With the season down to the just four teams and most everyone else turning their attention towards the 2014 season I thought it would be good to look over some of the changes in store for teams next season by looking at their salary cap estimates and potential player turnover. The table at the bottom of the post lists each teams’ estimated 2014 salary cap space (note that it does include 2013 carryover but not 2014 escalator estimates), total number of unrestricted free agents, potential starters, and the names of those who got credit as a starter. Some of the starter names may be a bit off as I was basing it on depth charts at the end of the season which can skew the results with so many on IR, but it’s a reasonable estimate.
With futures contracts signed most teams are already up to 51 contracts. Only ten teams did not yet have 51 players signed for 2014 and of those ten, five were playing this weekend and normally most futures moves don’t occur until after a teams’ playoff run has stopped.
The average cap room per team seems to be about $16 million, but that will go likely go down once escalators are accrued and further adjustments made from 2013 before cutting players after the Super Bowl makes it rise again. The most cap room should belong to the Raiders, Jaguars, Browns, Colts, and Dolphins while the least will be the Cowboys, Steelers, Saints, and Lions.
The average number of free agents per team is 14.1. Six teams have less than 10 free agents. The team with the least is the Browns with 6, followed by the Bills (7), Eagles (8), and Cowboys, Rams, and Jaguars (all with 9). Of those teams only the Eagles made the playoffs and were above 0.500 so most of these teams will likely be cutting their way through contracts to try to improve in 2014.
On the other end of the spectrum are the Giants and Bears who lead the way with a whopping 23 free agents each. They will be followed by the Panthers and Steelers (both at 21) and the Redskins and Buccaneers (both at 19). Just one team was a playoff team from this group so most should welcome some form of change, though one would guess these teams will focus on bringing some players back to maintain continuity.
The average loss of starters (which includes punter, kicker, and long snapper) is just above 6, so about ¼ of the starting team. The Giants have the largest number with 15 players who were starters this season or were penciled in to be starters before injury. The Giants free agents are older in many cases and will likely not be asked back, but they would need to create cap space to keep all of these players. The Raiders have 10 players, primarily because their roster, like the Giants, was pieced together with a number of one year contracts as they purged the books of a huge number of bad contracts. The most interesting team might be the Dolphins who have 10 starters and this is a group of players that would likely be coveted around the NFL, unlike the other two teams that don’t have as many perceived impact free agents. Miami will either be undergoing a pretty big face lift or will see their cap space quickly shrink to maintain the same roster.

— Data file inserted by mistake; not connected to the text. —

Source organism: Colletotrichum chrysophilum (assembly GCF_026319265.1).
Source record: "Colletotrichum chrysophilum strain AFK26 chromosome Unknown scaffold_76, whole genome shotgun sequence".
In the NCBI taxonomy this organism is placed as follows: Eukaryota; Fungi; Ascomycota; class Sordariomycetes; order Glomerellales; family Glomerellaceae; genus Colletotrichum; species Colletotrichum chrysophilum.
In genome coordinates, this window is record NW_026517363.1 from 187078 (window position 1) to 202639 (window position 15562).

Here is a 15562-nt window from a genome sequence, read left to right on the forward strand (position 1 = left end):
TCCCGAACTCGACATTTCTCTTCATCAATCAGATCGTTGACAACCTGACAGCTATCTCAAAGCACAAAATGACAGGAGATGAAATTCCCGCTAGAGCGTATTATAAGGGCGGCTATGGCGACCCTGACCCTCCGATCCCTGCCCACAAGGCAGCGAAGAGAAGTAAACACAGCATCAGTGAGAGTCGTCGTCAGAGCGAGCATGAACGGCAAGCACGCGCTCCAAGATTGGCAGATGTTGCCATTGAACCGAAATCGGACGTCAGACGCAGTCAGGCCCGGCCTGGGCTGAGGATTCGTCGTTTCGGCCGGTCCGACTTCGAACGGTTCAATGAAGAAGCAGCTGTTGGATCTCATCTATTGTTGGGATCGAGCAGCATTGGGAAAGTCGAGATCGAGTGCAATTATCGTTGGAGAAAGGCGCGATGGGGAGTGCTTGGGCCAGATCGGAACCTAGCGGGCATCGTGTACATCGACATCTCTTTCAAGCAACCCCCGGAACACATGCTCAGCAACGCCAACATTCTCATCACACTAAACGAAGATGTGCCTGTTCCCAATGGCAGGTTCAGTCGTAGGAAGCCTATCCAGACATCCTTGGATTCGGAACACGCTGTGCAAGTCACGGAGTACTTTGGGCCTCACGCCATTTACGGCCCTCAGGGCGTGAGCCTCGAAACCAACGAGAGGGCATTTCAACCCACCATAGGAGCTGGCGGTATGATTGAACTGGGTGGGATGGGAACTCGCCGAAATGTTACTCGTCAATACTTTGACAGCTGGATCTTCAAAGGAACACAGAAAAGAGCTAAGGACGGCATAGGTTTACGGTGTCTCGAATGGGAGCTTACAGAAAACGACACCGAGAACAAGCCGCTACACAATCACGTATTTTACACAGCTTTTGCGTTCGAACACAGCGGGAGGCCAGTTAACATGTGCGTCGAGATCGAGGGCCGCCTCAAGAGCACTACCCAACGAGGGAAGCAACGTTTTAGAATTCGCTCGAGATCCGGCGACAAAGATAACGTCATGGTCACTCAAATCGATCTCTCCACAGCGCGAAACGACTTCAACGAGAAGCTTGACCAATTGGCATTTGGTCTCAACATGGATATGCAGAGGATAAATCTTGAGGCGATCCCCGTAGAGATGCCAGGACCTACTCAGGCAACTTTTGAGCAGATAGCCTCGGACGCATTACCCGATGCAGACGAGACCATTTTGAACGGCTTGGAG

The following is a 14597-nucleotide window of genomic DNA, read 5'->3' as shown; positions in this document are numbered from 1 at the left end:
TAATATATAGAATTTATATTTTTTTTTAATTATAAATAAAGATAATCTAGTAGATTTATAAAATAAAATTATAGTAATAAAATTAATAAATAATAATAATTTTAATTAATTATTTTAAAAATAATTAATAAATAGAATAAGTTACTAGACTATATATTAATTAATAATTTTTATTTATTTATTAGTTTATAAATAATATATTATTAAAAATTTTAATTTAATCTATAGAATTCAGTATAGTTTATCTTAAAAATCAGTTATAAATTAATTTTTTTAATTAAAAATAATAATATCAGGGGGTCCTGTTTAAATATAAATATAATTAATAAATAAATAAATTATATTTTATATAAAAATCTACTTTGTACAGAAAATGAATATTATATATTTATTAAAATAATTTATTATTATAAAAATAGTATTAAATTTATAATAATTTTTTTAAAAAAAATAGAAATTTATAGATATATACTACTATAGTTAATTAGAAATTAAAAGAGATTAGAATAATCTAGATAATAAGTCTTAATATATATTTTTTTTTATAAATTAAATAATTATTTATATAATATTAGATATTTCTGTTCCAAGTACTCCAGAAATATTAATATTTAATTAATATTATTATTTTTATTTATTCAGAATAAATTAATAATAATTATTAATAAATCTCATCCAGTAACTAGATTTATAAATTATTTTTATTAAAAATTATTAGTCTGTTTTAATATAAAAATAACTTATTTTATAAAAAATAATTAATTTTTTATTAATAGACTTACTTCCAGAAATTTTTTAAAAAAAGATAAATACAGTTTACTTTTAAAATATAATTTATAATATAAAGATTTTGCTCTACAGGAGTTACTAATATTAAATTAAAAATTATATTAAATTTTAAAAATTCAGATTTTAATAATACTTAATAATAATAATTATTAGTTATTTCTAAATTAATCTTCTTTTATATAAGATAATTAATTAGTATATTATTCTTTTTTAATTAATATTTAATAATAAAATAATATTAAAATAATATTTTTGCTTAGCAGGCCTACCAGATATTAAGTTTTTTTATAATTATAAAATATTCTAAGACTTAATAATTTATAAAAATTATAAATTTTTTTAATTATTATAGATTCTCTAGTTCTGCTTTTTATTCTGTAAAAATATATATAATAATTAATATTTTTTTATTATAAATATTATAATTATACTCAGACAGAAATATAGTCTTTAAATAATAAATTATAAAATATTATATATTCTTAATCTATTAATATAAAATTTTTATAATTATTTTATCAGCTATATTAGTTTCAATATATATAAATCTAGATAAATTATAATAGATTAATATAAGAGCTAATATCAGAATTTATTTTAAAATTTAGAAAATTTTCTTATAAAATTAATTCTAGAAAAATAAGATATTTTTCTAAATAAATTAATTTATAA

The Cowboys and Bengals have just two players to really be concerned about. For the Bengals that is DE Michael Johnson and swing tackle Anthony Collins. With over $20 million in cap space they could franchise one of the two players, though Johnson already played 2013 on the tag making it less likely to use on him. Dallas has OLB Anthony Spencer and DT Jason Hatcher. At $20 million plus over the salary cap the tag should not even be considered for Hatcher. Spencer has been tagged each of the last to seasons making his franchise tag number the same as a QB, so Dallas won’t even be tempted to do that this season.
If teams’ used all their cap room to simply re-sign their “starting free agents” the average pay is $2.596 million per player with a median of $1.85 million per player. The teams in a bind with the cap but still on the plus side would be the Giants, Cardinals, Chiefs, Bears, Rams, Seahawks, and Chargers. None of the teams could spend more than $1.4 million per starter and from the Bears down it would be less than $1 million. Teams like the Jaguars, Bengals, Browns, and Raiders could keep anyone they want and still have large amounts of money to spend.
You can view all the free agents around the NFL by selecting positions from the top menu or accessing team free agents from their team salary pages. All categories of the table can be sorted by clicking on the heading.
2014 Salary Cap and Free Agency Overview, January 13
|Team||Contracts (51 only)||Est. Cap|
(No esc. Estimates)
|Unrestricted Free Agents||Starting Players||Key Names|
De La Puente
Jason is the founder of OTC and has been studying NFL contracts and the salary cap for over 15 years. Jason has co-authored two books about the NFL, Crunching Numbers and the Drafting Stage, which are widely circulated in the industry and hosts the OTC Podcast. Jason’s work has been featured in various publications including the Sporting News, Sports Illustrated, NFL Network and more. OTC is widely considered the leading authority on contract matters in the NFL.